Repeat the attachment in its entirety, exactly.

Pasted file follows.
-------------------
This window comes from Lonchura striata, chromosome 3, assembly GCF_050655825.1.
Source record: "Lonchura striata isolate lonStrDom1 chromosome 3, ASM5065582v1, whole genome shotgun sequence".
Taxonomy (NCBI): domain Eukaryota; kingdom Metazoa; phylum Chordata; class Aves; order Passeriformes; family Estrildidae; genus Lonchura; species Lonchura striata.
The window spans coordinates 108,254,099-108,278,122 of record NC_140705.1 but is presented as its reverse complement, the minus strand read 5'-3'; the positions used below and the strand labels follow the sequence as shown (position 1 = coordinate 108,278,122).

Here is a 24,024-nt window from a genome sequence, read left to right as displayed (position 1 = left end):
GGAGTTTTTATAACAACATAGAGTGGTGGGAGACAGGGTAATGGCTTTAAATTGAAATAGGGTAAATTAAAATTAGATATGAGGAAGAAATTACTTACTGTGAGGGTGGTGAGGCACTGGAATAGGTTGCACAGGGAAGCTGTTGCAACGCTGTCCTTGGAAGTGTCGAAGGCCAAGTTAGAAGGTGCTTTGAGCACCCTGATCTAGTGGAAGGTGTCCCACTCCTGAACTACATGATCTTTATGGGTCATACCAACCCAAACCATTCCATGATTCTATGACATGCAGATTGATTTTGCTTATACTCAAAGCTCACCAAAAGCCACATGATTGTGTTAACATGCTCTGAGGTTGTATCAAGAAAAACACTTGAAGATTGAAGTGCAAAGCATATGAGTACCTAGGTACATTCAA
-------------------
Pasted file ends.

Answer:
This window comes from Lonchura striata, chromosome 3, assembly GCF_050655825.1.
Source record: "Lonchura striata isolate lonStrDom1 chromosome 3, ASM5065582v1, whole genome shotgun sequence".
Taxonomy (NCBI): domain Eukaryota; kingdom Metazoa; phylum Chordata; class Aves; order Passeriformes; family Estrildidae; genus Lonchura; species Lonchura striata.
The window spans coordinates 108,254,099-108,278,122 of record NC_140705.1 but is presented as its reverse complement, the minus strand read 5'-3'; the positions used below and the strand labels follow the sequence as shown (position 1 = coordinate 108,278,122).

Here is a 24,024-nt window from a genome sequence, read left to right as displayed (position 1 = left end):
GGAGTTTTTATAACAACATAGAGTGGTGGGAGACAGGGTAATGGCTTTAAATTGAAATAGGGTAAATTAAAATTAGATATGAGGAAGAAATTACTTACTGTGAGGGTGGTGAGGCACTGGAATAGGTTGCACAGGGAAGCTGTTGCAACGCTGTCCTTGGAAGTGTCGAAGGCCAAGTTAGAAGGTGCTTTGAGCACCCTGATCTAGTGGAAGGTGTCCCACTCCTGAACTACATGATCTTTATGGGTCATACCAACCCAAACCATTCCATGATTCTATGACATGCAGATTGATTTTGCTTATACTCAAAGCTCACCAAAAGCCACATGATTGTGTTAACATGCTCTGAGGTTGTATCAAGAAAAACACTTGAAGATTGAAGTGCAAAGCATATGAGTACCTAGGTACATTCAA